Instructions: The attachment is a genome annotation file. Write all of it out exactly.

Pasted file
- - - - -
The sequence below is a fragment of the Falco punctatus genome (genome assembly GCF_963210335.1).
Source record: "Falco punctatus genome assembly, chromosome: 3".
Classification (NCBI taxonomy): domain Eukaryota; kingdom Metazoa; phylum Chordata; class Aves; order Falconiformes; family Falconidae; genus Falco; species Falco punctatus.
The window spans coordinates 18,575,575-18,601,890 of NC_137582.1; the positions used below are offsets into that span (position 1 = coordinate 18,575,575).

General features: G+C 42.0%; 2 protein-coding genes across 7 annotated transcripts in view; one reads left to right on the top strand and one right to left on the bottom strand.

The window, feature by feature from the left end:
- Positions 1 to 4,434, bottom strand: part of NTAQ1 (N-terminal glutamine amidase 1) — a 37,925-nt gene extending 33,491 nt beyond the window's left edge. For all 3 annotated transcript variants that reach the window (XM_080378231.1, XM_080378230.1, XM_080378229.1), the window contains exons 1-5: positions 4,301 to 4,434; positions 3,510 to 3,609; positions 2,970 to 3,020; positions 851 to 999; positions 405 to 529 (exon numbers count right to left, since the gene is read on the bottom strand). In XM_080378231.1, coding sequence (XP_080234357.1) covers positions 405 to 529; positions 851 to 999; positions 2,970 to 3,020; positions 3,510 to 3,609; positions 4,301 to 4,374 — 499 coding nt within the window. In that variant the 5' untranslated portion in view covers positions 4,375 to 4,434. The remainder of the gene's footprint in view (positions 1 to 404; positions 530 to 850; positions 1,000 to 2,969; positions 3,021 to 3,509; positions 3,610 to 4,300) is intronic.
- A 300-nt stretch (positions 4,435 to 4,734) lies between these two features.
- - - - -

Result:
The sequence below is a fragment of the Falco punctatus genome (genome assembly GCF_963210335.1).
Source record: "Falco punctatus genome assembly, chromosome: 3".
Classification (NCBI taxonomy): domain Eukaryota; kingdom Metazoa; phylum Chordata; class Aves; order Falconiformes; family Falconidae; genus Falco; species Falco punctatus.
The window spans coordinates 18,575,575-18,601,890 of NC_137582.1; the positions used below are offsets into that span (position 1 = coordinate 18,575,575).

General features: G+C 42.0%; 2 protein-coding genes across 7 annotated transcripts in view; one reads left to right on the top strand and one right to left on the bottom strand.

The window, feature by feature from the left end:
- Positions 1 to 4,434, bottom strand: part of NTAQ1 (N-terminal glutamine amidase 1) — a 37,925-nt gene extending 33,491 nt beyond the window's left edge. For all 3 annotated transcript variants that reach the window (XM_080378231.1, XM_080378230.1, XM_080378229.1), the window contains exons 1-5: positions 4,301 to 4,434; positions 3,510 to 3,609; positions 2,970 to 3,020; positions 851 to 999; positions 405 to 529 (exon numbers count right to left, since the gene is read on the bottom strand). In XM_080378231.1, coding sequence (XP_080234357.1) covers positions 405 to 529; positions 851 to 999; positions 2,970 to 3,020; positions 3,510 to 3,609; positions 4,301 to 4,374 — 499 coding nt within the window. In that variant the 5' untranslated portion in view covers positions 4,375 to 4,434. The remainder of the gene's footprint in view (positions 1 to 404; positions 530 to 850; positions 1,000 to 2,969; positions 3,021 to 3,509; positions 3,610 to 4,300) is intronic.
- A 300-nt stretch (positions 4,435 to 4,734) lies between these two features.